On This Date in Sports September 20, 1998: Ripken Sits
In collaboration with the Sportsecyclopedia.com
All good things must end, and for Cal Ripken Jr. and his historic streak, it was the final home game of the season for the Baltimore Orioles. It is the first time since May 30, 1982, that the Ripken missed a game, ending a record streak of 2,632 consecutive games. The future Hall of Famer made the call, as Ryan Minor replaced him at third base.
Cal Ripken Jr. was born to be a Baltimore Oriole on August 24, 1960, in Havre de Grace, Maryland. His father was a longtime minor leaguer and coach within the Orioles farm system. A star at nearby Aberdeen High School, Ripen was drafted by the Orioles in the second round of the 1978 draft. Three years later, Cal Ripken Jr. made his debut with Baltimore following the 1981 Strike. A year later, he won Rookie of the Year in his first full season, hitting .264 with 28 home runs and 93 RBI. In 1983, Ripken won the first of two MVP awards, helping the Orioles win the World Series with a .318 average, 27 homers, and 102 RBI.
During his rookie season, Cal Ripken Jr's streak began as he missed just two games, including the second game of a doubleheader on Memorial Day Weekend at Memorial Stadium against the Toronto Blue Jays. The following day, May 30, 1982, with no fanfare, began the greatest iron man streak in baseball history. In the early years of the streak, Ripken played every game and every inning, as he soon became the face of the Orioles. During this time, he was joined on the team by his brother Billy Ripken, while his father served as manager for parts of two seasons.
The streak began in the best of times as the Orioles were a perennial contender and won the 1983 World Series. It continued through some lean times, too, as the Orioles lost their first 21 games in 1988, leading to Cal Ripken Sr.'s firing as manager and rumors that Cal Ripken Jr. would soon leave Baltimore, too, as he was rumored to have nearly been traded to the New York Mets in 1988. The streak saw the last days of baseball at Memorial Stadium, as Ripken won a second MVP in 1991. It continued into Camden Yards, the first of a new wave of modern-retro ballparks that would transform the look of the game.
A decade into the streak, people began to wonder if Cal Ripken Jr. could break the streak of 2,130 games played by New York Yankees legend Lou Gehrig. A streak started in 1925 and only ended in 1939 with the tragic diagnosis he had ALS. While people began to discuss Gehrig's streak seriously, others criticized Ripken, especially when he went through a prolonged slump in 1992 and 1993. It was on June 7, 1993; the streak nearly ended when Ripken hyperextended his knee a day earlier during a bench-clearing brawl against the Seattle Mariners. A game-time decision, he could only play after a day of treatment, believing that the streak would end.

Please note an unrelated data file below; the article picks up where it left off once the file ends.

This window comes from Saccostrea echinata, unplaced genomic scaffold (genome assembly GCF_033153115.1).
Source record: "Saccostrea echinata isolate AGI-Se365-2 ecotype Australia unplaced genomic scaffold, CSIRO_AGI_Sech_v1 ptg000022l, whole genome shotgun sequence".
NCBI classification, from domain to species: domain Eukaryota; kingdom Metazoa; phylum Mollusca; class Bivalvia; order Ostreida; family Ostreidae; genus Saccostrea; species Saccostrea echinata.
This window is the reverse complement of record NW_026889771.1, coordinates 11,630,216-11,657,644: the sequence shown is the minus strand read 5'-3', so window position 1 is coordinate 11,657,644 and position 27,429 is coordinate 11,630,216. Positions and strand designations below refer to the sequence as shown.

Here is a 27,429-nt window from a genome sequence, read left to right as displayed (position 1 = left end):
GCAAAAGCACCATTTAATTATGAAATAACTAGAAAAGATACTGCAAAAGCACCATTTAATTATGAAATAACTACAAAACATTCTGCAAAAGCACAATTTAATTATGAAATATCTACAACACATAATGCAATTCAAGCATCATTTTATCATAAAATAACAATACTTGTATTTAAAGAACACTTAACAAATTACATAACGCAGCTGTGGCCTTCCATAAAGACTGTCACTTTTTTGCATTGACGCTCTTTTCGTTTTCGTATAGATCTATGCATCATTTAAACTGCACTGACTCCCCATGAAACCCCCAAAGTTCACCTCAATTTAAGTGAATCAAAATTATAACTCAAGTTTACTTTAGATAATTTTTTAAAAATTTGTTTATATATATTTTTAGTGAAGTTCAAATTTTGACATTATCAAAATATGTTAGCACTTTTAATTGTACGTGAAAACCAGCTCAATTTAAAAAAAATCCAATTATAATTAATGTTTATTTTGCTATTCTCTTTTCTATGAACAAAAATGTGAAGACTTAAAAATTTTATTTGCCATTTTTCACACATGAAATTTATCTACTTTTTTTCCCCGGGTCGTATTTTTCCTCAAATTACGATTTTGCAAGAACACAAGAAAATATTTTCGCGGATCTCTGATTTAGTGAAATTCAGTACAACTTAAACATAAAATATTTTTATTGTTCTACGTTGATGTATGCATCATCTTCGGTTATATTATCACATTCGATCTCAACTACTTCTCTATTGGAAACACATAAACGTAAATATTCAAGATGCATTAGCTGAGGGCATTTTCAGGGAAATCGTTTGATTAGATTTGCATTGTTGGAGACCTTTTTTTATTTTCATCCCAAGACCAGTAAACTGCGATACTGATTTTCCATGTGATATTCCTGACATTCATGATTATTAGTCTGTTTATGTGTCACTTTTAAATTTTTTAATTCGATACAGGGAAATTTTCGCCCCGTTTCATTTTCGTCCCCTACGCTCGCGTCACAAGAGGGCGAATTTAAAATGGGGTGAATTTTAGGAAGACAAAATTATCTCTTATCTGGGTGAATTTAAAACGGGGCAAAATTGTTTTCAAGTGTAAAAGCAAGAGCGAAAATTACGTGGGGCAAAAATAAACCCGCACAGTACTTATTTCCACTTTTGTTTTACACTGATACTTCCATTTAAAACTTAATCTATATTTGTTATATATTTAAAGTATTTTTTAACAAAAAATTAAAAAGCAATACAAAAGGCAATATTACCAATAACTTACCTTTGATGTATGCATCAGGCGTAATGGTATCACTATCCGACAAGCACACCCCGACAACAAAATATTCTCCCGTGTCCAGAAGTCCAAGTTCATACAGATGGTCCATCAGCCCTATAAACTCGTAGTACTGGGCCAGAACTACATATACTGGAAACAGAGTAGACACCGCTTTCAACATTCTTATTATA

The streak continued into the 1994 season, and then came the strike. A strike began on August 12th and led to the cancellation of the playoffs and World Series. After a nuclear winter, owners decided to use replacement players to start the 1995 season. A decision that would have torpedoed the streak just as Ripken was closing in on the record. Orioles Owner Peter Angelos, however, refused to field a team and was willing to forfeit every game if the scabs were still used when the regular season began. Fortunately, that never became an issue, as New York District Judge Sonya Sotomayor granted the Player's Association an injunction, which ended the strike.
After the strike, the loss of the postseason and World Series, the sport of baseball limped into the 1995 season, battered and bruised, and as angry fans refused to buy tickets in protest. The one consent was Cal Ripken Jr., who was fast approaching the record. As he approached Lou Gehrig's record, the number of games played was hung on the B&O Warehouse building overlooking Camden Yards. The record fell on September 6, 1995, against the California Angels, with a national television audience watching and President Bill Clinton in attendance. Adding a touch of dramatics to game #2,131, Ripken hit a home run while the President was in the booth in the fourth inning. When the game became official, Cal Ripken Jr. took a lap around the field as he was given a 22-minute standing ovation. After surpassing Lou Gehrig, the streak continued through a position change, as Cal Ripken Jr. moved to third base after playing shortstop most of his career.
The 1998 season was one massive disappointment for the Baltimore Orioles, who hovered near .500 after reaching the ALCS in 1996 and 1997. With the playoffs out of reach, the Orioles were scheduled to face the New York Yankees in the final home game of the season on Sunday Night Baseball. The Yankees came in with the division title already under their belt as they were on the way to winning a then American League record 114 games. With most of baseball's attention directed at the home run chase between Mark McGwire and Sammy Sosa, Ripken decided the time was right to end the streak. Wanting to end the streak on his terms, he informed Manager Ray Miller of his decision earlier in the day. As game time approached, news began to spread of the streak's end at 2,632, with some expressing shock as Ryan Minor, who was selected to play over Ripken, initially thought it was a practical joke or rookie hazing. Not knowing what to do with himself, Cal Ripken Jr. spent time in the bullpen and the dugout as the Yankees beat the Orioles 5-4.
The streak ended at the proper time for Cal Ripken Jr., as the 1999 season saw him begin the year on the disabled list while also dealing with the passing of his father. Over the final three years of his career, Ripken dealt with various injuries, retiring after the 2001 season.